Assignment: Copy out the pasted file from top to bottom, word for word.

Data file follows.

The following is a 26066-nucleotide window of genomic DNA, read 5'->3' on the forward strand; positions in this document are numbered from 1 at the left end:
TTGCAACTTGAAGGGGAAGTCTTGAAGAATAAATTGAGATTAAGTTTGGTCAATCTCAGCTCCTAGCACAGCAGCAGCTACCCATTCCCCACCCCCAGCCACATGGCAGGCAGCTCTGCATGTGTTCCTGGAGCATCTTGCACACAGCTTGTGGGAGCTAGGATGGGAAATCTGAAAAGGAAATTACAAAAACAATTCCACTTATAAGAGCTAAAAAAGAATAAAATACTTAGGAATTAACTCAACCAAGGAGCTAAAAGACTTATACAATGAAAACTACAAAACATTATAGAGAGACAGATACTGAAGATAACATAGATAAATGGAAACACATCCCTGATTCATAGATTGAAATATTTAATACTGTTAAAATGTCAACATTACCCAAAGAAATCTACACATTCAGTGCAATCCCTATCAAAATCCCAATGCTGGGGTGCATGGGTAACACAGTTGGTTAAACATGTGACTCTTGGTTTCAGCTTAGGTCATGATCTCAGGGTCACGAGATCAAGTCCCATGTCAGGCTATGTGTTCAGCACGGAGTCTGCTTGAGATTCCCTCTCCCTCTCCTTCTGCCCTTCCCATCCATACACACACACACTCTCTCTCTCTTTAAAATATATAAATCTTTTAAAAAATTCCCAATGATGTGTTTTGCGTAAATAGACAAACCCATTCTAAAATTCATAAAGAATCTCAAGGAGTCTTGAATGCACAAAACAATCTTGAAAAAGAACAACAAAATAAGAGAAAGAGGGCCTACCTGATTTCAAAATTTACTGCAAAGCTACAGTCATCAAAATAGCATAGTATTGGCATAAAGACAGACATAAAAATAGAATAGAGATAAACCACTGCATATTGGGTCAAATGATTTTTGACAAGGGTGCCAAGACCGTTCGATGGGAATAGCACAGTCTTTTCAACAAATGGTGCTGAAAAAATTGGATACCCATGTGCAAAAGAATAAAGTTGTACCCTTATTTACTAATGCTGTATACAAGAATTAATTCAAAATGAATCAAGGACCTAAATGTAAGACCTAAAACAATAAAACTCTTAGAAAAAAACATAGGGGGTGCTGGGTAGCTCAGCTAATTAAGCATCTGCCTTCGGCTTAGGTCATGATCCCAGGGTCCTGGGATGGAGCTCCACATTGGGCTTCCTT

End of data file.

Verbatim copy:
The following is a 26066-nucleotide window of genomic DNA, read 5'->3' on the forward strand; positions in this document are numbered from 1 at the left end:
TTGCAACTTGAAGGGGAAGTCTTGAAGAATAAATTGAGATTAAGTTTGGTCAATCTCAGCTCCTAGCACAGCAGCAGCTACCCATTCCCCACCCCCAGCCACATGGCAGGCAGCTCTGCATGTGTTCCTGGAGCATCTTGCACACAGCTTGTGGGAGCTAGGATGGGAAATCTGAAAAGGAAATTACAAAAACAATTCCACTTATAAGAGCTAAAAAAGAATAAAATACTTAGGAATTAACTCAACCAAGGAGCTAAAAGACTTATACAATGAAAACTACAAAACATTATAGAGAGACAGATACTGAAGATAACATAGATAAATGGAAACACATCCCTGATTCATAGATTGAAATATTTAATACTGTTAAAATGTCAACATTACCCAAAGAAATCTACACATTCAGTGCAATCCCTATCAAAATCCCAATGCTGGGGTGCATGGGTAACACAGTTGGTTAAACATGTGACTCTTGGTTTCAGCTTAGGTCATGATCTCAGGGTCACGAGATCAAGTCCCATGTCAGGCTATGTGTTCAGCACGGAGTCTGCTTGAGATTCCCTCTCCCTCTCCTTCTGCCCTTCCCATCCATACACACACACACTCTCTCTCTCTTTAAAATATATAAATCTTTTAAAAAATTCCCAATGATGTGTTTTGCGTAAATAGACAAACCCATTCTAAAATTCATAAAGAATCTCAAGGAGTCTTGAATGCACAAAACAATCTTGAAAAAGAACAACAAAATAAGAGAAAGAGGGCCTACCTGATTTCAAAATTTACTGCAAAGCTACAGTCATCAAAATAGCATAGTATTGGCATAAAGACAGACATAAAAATAGAATAGAGATAAACCACTGCATATTGGGTCAAATGATTTTTGACAAGGGTGCCAAGACCGTTCGATGGGAATAGCACAGTCTTTTCAACAAATGGTGCTGAAAAAATTGGATACCCATGTGCAAAAGAATAAAGTTGTACCCTTATTTACTAATGCTGTATACAAGAATTAATTCAAAATGAATCAAGGACCTAAATGTAAGACCTAAAACAATAAAACTCTTAGAAAAAAACATAGGGGGTGCTGGGTAGCTCAGCTAATTAAGCATCTGCCTTCGGCTTAGGTCATGATCCCAGGGTCCTGGGATGGAGCTCCACATTGGGCTTCCTT